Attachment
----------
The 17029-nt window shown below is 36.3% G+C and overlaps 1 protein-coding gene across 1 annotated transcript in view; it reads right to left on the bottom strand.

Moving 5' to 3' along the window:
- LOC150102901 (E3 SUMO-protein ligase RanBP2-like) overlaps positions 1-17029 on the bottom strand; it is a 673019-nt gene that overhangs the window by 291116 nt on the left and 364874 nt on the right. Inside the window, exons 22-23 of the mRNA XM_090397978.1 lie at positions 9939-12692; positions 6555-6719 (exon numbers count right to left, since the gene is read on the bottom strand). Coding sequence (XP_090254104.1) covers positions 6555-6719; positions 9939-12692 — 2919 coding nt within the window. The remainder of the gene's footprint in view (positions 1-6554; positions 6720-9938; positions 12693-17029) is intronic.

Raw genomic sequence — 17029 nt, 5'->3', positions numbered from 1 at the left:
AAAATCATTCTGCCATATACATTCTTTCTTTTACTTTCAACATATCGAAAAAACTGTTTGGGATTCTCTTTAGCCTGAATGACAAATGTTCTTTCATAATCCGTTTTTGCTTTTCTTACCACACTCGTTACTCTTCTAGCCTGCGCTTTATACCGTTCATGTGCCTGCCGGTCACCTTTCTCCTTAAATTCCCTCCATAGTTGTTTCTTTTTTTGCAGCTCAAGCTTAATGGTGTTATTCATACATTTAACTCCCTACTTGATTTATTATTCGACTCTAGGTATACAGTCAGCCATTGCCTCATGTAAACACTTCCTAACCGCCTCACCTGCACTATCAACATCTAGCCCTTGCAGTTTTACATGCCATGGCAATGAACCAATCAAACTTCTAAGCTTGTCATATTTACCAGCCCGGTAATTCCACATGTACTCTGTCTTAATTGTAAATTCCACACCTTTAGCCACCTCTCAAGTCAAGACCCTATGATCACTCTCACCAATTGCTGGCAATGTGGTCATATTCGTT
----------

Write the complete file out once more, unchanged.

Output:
The 17029-nt window shown below is 36.3% G+C and overlaps 1 protein-coding gene across 1 annotated transcript in view; it reads right to left on the bottom strand.

Moving 5' to 3' along the window:
- LOC150102901 (E3 SUMO-protein ligase RanBP2-like) overlaps positions 1-17029 on the bottom strand; it is a 673019-nt gene that overhangs the window by 291116 nt on the left and 364874 nt on the right. Inside the window, exons 22-23 of the mRNA XM_090397978.1 lie at positions 9939-12692; positions 6555-6719 (exon numbers count right to left, since the gene is read on the bottom strand). Coding sequence (XP_090254104.1) covers positions 6555-6719; positions 9939-12692 — 2919 coding nt within the window. The remainder of the gene's footprint in view (positions 1-6554; positions 6720-9938; positions 12693-17029) is intronic.

Raw genomic sequence — 17029 nt, 5'->3', positions numbered from 1 at the left:
AAAATCATTCTGCCATATACATTCTTTCTTTTACTTTCAACATATCGAAAAAACTGTTTGGGATTCTCTTTAGCCTGAATGACAAATGTTCTTTCATAATCCGTTTTTGCTTTTCTTACCACACTCGTTACTCTTCTAGCCTGCGCTTTATACCGTTCATGTGCCTGCCGGTCACCTTTCTCCTTAAATTCCCTCCATAGTTGTTTCTTTTTTTGCAGCTCAAGCTTAATGGTGTTATTCATACATTTAACTCCCTACTTGATTTATTATTCGACTCTAGGTATACAGTCAGCCATTGCCTCATGTAAACACTTCCTAACCGCCTCACCTGCACTATCAACATCTAGCCCTTGCAGTTTTACATGCCATGGCAATGAACCAATCAAACTTCTAAGCTTGTCATATTTACCAGCCCGGTAATTCCACATGTACTCTGTCTTAATTGTAAATTCCACACCTTTAGCCACCTCTCAAGTCAAGACCCTATGATCACTCTCACCAATTGCTGGCAATGTGGTCATATTCGTT